Want to Start a Videoconferencing Program? Here’s How
In February 2017, I was a digital coach at Pinecrest Academy St. Rose, a middle school in Las Vegas, where I supported teachers and students with tech-based initiatives.
A colleague of mine was teaching about the assassination of President John F. Kennedy, and his U.S. history students wanted to learn more.
I contacted Clint Hill, who worked as a Secret Service agent and witnessed the shooting in Dallas in 1963, and asked if he could speak to the class. Hill, who had served in Jacqueline Kennedy’s Secret Service detail, agreed to do a live session from San Francisco.
We originally planned to connect by phone, but I figured why not try a videoconference? We agreed to use the technology to connect the students for a once-in-a-lifetime history lesson.
In my 10 years as an educator, I had never seen such high-impact lessons before. I decided to run with it and create as many guest speaking events as possible for students.
5 Ways to Expand Learning Beyond Classroom Walls
Videoconferencing, also known as web conferencing, is not new. But at Pinecrest Academy, we’ve developed a unique program that features videoconferencing sessions several times a week, at multiple schools, at minimal cost.
In some cases, we’ve set up videoconferencing programs that simultaneously connect up to 200 classrooms in five countries.
The vast majority of the sessions, though, connect our classrooms with the speakers, who typically conduct the sessions in their home or at their office.
Teachers contact me all the time to ask how we got started. It requires minimal technology — and schools already have much of the basic infrastructure needed.
Use these five best practices to get a videoconferencing program started in your district.
Set goals and an overall vision: Will the videoconferencing run only for one school’s students, or will the school open it up to other schools in the district, local community colleges and universities, or other institutions around the country or world? It’s best to start with high school students because they are more mature, but any group from fifth or sixth grade up will work fine.
Determine technical requirements: There’s a very low barrier to entry with videoconferencing. Anyone can get started with an internet connection and a computing device that has a webcam and a projector. Most schools already have these pieces in place. If the guest speaker isn’t comfortable with the video tools, it’s possible to send them an audio link from a videoconferencing service, which allows the speaker to connect to the classroom, make a presentation and answer questions with students in an audio-only format. We once had a 94-year-old guest speaker who was a Holocaust survivor and was uncomfortable with the video setup. In that situation, the audio-only connection worked well.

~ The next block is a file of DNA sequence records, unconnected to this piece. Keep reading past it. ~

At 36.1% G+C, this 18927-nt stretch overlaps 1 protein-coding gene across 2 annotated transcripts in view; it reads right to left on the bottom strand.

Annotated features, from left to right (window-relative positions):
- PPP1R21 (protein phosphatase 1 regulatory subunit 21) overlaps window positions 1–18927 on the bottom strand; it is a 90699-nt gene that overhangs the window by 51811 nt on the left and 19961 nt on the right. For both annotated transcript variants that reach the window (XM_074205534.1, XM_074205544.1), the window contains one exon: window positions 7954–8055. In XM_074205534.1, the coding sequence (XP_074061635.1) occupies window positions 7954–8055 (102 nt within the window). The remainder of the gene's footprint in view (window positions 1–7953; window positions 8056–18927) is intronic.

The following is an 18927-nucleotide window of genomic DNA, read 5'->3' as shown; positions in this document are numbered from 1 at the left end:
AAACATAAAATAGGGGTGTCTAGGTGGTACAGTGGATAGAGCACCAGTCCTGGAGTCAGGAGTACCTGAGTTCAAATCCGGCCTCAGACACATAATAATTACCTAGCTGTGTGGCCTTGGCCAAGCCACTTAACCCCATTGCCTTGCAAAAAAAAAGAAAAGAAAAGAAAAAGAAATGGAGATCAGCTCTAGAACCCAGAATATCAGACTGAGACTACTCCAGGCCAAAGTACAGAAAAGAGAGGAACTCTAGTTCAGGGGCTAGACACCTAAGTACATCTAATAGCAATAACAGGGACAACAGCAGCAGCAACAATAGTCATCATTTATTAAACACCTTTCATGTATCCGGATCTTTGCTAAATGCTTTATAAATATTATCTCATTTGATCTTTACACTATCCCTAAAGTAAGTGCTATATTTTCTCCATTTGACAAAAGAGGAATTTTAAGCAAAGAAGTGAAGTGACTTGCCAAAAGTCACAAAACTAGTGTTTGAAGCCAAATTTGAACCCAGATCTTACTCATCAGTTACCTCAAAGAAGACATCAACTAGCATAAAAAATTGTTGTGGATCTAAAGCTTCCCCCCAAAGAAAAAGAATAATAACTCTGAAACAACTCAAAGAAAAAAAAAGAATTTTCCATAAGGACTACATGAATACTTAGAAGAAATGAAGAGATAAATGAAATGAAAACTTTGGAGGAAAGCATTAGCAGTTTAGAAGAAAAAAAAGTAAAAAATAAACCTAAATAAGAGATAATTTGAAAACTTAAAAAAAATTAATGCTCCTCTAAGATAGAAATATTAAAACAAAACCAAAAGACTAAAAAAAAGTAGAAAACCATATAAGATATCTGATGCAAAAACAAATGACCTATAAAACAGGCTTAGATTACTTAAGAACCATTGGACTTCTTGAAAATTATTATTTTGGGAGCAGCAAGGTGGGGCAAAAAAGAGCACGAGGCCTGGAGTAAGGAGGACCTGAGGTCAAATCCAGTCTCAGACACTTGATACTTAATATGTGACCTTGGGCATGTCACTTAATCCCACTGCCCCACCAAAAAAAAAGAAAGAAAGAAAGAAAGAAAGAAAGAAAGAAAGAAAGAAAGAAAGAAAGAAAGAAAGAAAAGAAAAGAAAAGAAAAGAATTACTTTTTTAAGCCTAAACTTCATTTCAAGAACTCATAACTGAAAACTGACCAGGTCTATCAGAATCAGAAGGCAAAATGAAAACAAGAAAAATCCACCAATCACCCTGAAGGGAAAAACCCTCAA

Embrace the flipped classroom: Videoconferencing is a great tool to facilitate a flipped classroom, increasing student engagement. Once a speaker is scheduled, the teacher should think through strategies to ensure students are prepared for a robust conversation. For example: Assign short videos about the topic at hand or the speaker’s life, or have students read about the speaker and prepare questions for the presentation.
Strive for emotional learning experiences: We’ve had a World War II veteran tell our students about fighting in the Battle of the Bulge. We’ve also had a survivor of the 9/11 attacks recount what they witnessed in New York on that day and how they escaped danger. For younger students, we’ve had zoologists talk about various animals and had a NASA scientist discuss space missions. Hearing these stories firsthand creates an experience that students can’t replicate by reading a book or watching a documentary. It’s a way to engage them — and 40 percent of middle and high school students say they don’t feel engaged, according to a survey from the national nonprofit YouthTruth. And with roughly half of middle and high school students saying they don’t feel their studies are relevant, creating an emotional connection to the topic is a way to turn that around.
- Find funding for a full-time pro: Videoconferencing works best when there is at least one person — whether it’s someone in the IT department or an educational technology teacher — who’s dedicated to managing it full time.
That person will plan videoconferencing sessions and manage a website where teachers can make requests, view the schedule and sign up.
If funding for a full-time professional isn’t in the budget, consider splitting the responsibilities between two or more people. Another option is to apply for grants to seed the program.
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Explore the Possibilities of Classroom Videoconferencing
Many colleges have had solid videoconferencing programs for years. K–12 schools have lagged, mainly because many lack the funds to dedicate full-time staff and acquire the needed technology.
However, as costs decrease, school districts that lack resources can usually find the money to secure at least a basic setup. In many states, districts can apply for technology grants.
For example, funding for my position as a digital coach came through a Nevada Ready 21 technology grant, which also supported secure one-to-one technology and digital coach positions throughout our cluster of charter schools in southern Nevada.
We support teachers with device management and develop new ways to deliver content in the classroom to help create a tech-rich learning environment.
Once administrators try videoconferencing, they’ll appreciate the wide range of speakers they can bring in and the topics they can cover, from history to current events and even complex subjects like math and computer science.